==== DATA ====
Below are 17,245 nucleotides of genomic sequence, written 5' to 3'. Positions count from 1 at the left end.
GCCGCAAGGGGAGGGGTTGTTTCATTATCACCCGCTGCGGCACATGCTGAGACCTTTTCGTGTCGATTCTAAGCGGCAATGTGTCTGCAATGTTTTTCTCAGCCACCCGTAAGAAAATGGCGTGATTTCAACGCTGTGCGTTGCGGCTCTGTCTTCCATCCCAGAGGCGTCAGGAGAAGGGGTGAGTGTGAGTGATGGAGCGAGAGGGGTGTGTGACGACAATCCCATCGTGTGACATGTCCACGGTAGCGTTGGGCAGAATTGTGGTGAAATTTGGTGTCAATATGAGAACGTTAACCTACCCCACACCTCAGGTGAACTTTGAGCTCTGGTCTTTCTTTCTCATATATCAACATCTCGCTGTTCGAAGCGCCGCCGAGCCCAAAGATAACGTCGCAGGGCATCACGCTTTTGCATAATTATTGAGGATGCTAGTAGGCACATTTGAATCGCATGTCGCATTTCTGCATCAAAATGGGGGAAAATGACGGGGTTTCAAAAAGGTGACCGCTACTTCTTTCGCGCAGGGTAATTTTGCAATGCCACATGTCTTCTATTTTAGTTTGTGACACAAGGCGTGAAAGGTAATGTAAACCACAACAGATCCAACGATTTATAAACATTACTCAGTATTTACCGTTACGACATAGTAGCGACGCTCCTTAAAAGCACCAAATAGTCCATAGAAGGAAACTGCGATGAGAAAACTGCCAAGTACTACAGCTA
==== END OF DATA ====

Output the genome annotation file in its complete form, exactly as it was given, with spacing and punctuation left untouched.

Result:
Below are 17,245 nucleotides of genomic sequence, written 5' to 3'. Positions count from 1 at the left end.
GCCGCAAGGGGAGGGGTTGTTTCATTATCACCCGCTGCGGCACATGCTGAGACCTTTTCGTGTCGATTCTAAGCGGCAATGTGTCTGCAATGTTTTTCTCAGCCACCCGTAAGAAAATGGCGTGATTTCAACGCTGTGCGTTGCGGCTCTGTCTTCCATCCCAGAGGCGTCAGGAGAAGGGGTGAGTGTGAGTGATGGAGCGAGAGGGGTGTGTGACGACAATCCCATCGTGTGACATGTCCACGGTAGCGTTGGGCAGAATTGTGGTGAAATTTGGTGTCAATATGAGAACGTTAACCTACCCCACACCTCAGGTGAACTTTGAGCTCTGGTCTTTCTTTCTCATATATCAACATCTCGCTGTTCGAAGCGCCGCCGAGCCCAAAGATAACGTCGCAGGGCATCACGCTTTTGCATAATTATTGAGGATGCTAGTAGGCACATTTGAATCGCATGTCGCATTTCTGCATCAAAATGGGGGAAAATGACGGGGTTTCAAAAAGGTGACCGCTACTTCTTTCGCGCAGGGTAATTTTGCAATGCCACATGTCTTCTATTTTAGTTTGTGACACAAGGCGTGAAAGGTAATGTAAACCACAACAGATCCAACGATTTATAAACATTACTCAGTATTTACCGTTACGACATAGTAGCGACGCTCCTTAAAAGCACCAAATAGTCCATAGAAGGAAACTGCGATGAGAAAACTGCCAAGTACTACAGCTA